I started going to a local Buddhist centre to do meditation. As a young mother of two babies I knew that it was important that I looked after myself. Meditation seemed like the answer and before long I was going along to weekly meditation sessions. It didn’t take long for me to get to know the team members running the centre and after a few months. I grew curious about Buddhism and started attending Buddhism sessions as well as learning about the dharma (teachings) and sangha (community). In my centre, I was one of two Black people, however, I did not let this fact deter me. Over the course of months, I would go off on retreats leaving the kids with their father or taking
them with me. I would meditate in fields while they fell asleep with their heads on my laps.
We tried to build a sense of community during the one or two weeks that I would stay in the retreats. Luckily, for me my children describe this time as the best time of their lives for two reasons they built a strong relationship with their Dad and also because they could run free in the wilderness. Which would have been fairly hard to do in London otherwise. I became more enmeshed in the centre and its activities. I climbed the ranks of the order participating in rituals and events, which allowed me to become part of the team and community. Generosity was a big part of the teachings of the order this could mean generosity of your time, money, services etc.
For a while it was fun but then I started to notice that the organisation continuously sent out letters for fundraising all the time and while people explained that it was not expected that everyone donate money it did seem like a kind of unspoken pressure to give in some way. Whether it be time, money, skills, volunteering it felt like quite a big commitment. I noticed people would get involved and then somehow feel undervalued because at the same time there was a hierarchy of positions. Even though you made a commitment to the faith you were not yet part of the main order, to do that there was a special ceremony and your name would be changed. This process could take years and some people would feel disappointed that they had given up so much of their time but could not seem to be approved to join this elitist order.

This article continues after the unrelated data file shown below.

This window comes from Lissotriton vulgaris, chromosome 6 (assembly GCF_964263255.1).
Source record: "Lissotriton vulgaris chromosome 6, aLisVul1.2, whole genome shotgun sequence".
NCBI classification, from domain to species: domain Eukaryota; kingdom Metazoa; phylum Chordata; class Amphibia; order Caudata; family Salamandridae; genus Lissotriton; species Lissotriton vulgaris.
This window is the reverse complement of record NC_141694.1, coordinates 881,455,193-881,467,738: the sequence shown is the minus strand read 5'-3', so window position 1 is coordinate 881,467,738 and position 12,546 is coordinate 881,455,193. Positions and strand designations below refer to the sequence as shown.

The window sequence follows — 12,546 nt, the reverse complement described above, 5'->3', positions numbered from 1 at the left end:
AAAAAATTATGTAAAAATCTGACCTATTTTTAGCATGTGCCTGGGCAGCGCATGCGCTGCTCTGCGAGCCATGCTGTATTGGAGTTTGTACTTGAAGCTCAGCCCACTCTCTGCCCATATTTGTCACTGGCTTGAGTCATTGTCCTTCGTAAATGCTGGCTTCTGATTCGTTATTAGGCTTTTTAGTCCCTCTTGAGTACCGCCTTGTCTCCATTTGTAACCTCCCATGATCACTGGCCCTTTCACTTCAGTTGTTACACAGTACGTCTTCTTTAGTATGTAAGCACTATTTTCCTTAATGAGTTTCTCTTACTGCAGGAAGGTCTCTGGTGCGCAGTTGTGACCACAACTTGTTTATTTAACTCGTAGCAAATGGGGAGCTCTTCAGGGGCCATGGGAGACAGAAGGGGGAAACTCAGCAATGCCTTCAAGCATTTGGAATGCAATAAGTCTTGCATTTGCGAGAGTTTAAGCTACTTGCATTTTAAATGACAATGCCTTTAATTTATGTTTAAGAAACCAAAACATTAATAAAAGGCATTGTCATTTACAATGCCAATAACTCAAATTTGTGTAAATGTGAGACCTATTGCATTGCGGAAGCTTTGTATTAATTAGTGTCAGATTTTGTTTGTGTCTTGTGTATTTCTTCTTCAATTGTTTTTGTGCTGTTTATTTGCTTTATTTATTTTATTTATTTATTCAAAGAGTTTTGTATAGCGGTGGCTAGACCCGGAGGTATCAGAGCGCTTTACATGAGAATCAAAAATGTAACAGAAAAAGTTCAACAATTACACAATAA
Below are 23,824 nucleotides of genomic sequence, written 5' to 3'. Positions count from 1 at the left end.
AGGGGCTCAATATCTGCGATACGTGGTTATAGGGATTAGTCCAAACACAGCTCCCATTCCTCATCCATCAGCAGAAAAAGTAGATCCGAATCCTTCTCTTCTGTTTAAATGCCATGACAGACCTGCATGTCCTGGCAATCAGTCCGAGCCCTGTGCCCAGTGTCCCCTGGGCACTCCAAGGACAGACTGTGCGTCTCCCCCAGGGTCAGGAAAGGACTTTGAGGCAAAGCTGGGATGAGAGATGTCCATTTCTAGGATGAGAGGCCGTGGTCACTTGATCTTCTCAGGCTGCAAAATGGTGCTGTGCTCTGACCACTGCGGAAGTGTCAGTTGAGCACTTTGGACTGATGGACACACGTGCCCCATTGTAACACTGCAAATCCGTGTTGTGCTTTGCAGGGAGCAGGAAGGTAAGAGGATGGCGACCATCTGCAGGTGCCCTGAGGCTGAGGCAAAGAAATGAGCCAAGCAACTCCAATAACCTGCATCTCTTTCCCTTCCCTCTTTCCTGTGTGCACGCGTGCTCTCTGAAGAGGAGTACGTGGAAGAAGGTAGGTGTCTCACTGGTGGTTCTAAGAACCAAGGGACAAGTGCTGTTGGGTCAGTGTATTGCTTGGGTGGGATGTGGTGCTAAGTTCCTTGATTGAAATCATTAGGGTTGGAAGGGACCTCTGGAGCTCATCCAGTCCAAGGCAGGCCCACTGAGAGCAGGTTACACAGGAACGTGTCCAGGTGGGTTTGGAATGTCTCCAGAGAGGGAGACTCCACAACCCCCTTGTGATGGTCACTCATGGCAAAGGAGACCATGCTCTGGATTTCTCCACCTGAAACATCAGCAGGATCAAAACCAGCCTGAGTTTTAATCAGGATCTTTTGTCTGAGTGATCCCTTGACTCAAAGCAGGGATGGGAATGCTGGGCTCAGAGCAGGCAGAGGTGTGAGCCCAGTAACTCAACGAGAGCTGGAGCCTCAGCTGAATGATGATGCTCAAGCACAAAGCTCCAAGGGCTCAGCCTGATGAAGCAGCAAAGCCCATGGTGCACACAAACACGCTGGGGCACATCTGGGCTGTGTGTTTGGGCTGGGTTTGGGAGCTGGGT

The community had many enterprises one was a proposed café, which they were trying to get off the ground. I noticed that at the forefront of building the café were women. They seemed to do all of the cooking etc. and I started to think that it was ridiculous as I am a feminist and the last thing I was going to do was be stuck in some kitchen alongside other women cooking and cleaning while the men got on with “Holy” work or whatever it was they were doing. How sexist!
Secondly, I found out that the man who started the organisation, had been accused of sexual misconduct by a younger man many years ago. It was something that everyone knew about but it was kept on the down low. I researched online and really, I was not surprised a well-known artist did some work in which she stated, “Abuse of power comes as no surprise”.
I started to take a look around and see the imbalance of relationships. One of my acquaintances was seeing a member of the order and he failed to make a firm commitment to her because it might interfere with his spiritual practice. In another world, we might call this having one’s cake and eating it. In this world, however, it seemed to mean that they could fool around and when it got serious the men could bail out.
I started to see all was not as it seems on one retreat I noticed a young single mother who had arrived on her own not knowing anyone, cuddling up to an older male order member as if they had known each other for a lifetime. For me the evidence of abuse of power was just too much. I felt that this organisation exposed many aspects of organised religion that are wrong. Sexism, racism (the same order member huddled up to the young single mother he had only just met. Told me that “without my torch in the pitch black you wouldn’t be able to see me in the dark”. This was a casual comment that he thought was perfectly normal to express and he failed to see that it could be considered as at all offensive. One of many examples of unethical behaviour that contributed to bursting my spiritual bubble. Now, I have my own rituals, my own belief systems inherited from my ancestors and I am extremely sceptical of those religions whose belief systems are built on the foundations of colonialism.